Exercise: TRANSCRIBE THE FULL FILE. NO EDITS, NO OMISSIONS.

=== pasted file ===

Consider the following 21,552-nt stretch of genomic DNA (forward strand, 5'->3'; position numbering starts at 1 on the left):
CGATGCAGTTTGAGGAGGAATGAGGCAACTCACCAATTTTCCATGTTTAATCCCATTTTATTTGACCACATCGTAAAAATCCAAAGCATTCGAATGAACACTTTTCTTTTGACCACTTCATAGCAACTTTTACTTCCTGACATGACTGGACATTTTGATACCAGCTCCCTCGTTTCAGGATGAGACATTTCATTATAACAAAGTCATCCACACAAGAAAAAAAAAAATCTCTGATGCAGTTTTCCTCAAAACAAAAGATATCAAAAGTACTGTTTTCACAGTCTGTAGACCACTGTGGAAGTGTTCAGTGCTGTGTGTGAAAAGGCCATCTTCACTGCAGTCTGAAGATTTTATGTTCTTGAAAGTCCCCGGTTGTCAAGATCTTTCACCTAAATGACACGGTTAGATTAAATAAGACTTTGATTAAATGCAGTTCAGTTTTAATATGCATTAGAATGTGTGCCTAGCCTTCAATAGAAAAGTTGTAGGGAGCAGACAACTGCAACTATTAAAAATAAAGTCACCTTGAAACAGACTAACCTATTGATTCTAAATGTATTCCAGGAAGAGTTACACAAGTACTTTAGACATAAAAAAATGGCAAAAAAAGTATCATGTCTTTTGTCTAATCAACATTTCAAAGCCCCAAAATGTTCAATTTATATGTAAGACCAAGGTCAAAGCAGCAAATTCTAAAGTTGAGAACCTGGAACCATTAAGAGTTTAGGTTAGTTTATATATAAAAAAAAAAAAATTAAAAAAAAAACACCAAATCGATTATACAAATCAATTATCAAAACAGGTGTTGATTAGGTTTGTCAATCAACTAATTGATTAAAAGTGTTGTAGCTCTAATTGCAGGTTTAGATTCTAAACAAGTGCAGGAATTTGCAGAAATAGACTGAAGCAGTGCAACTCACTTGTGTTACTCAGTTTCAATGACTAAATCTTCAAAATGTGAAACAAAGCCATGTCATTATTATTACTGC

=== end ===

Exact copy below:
Consider the following 21,552-nt stretch of genomic DNA (forward strand, 5'->3'; position numbering starts at 1 on the left):
CGATGCAGTTTGAGGAGGAATGAGGCAACTCACCAATTTTCCATGTTTAATCCCATTTTATTTGACCACATCGTAAAAATCCAAAGCATTCGAATGAACACTTTTCTTTTGACCACTTCATAGCAACTTTTACTTCCTGACATGACTGGACATTTTGATACCAGCTCCCTCGTTTCAGGATGAGACATTTCATTATAACAAAGTCATCCACACAAGAAAAAAAAAAATCTCTGATGCAGTTTTCCTCAAAACAAAAGATATCAAAAGTACTGTTTTCACAGTCTGTAGACCACTGTGGAAGTGTTCAGTGCTGTGTGTGAAAAGGCCATCTTCACTGCAGTCTGAAGATTTTATGTTCTTGAAAGTCCCCGGTTGTCAAGATCTTTCACCTAAATGACACGGTTAGATTAAATAAGACTTTGATTAAATGCAGTTCAGTTTTAATATGCATTAGAATGTGTGCCTAGCCTTCAATAGAAAAGTTGTAGGGAGCAGACAACTGCAACTATTAAAAATAAAGTCACCTTGAAACAGACTAACCTATTGATTCTAAATGTATTCCAGGAAGAGTTACACAAGTACTTTAGACATAAAAAAATGGCAAAAAAAGTATCATGTCTTTTGTCTAATCAACATTTCAAAGCCCCAAAATGTTCAATTTATATGTAAGACCAAGGTCAAAGCAGCAAATTCTAAAGTTGAGAACCTGGAACCATTAAGAGTTTAGGTTAGTTTATATATAAAAAAAAAAAAATTAAAAAAAAAACACCAAATCGATTATACAAATCAATTATCAAAACAGGTGTTGATTAGGTTTGTCAATCAACTAATTGATTAAAAGTGTTGTAGCTCTAATTGCAGGTTTAGATTCTAAACAAGTGCAGGAATTTGCAGAAATAGACTGAAGCAGTGCAACTCACTTGTGTTACTCAGTTTCAATGACTAAATCTTCAAAATGTGAAACAAAGCCATGTCATTATTATTACTGC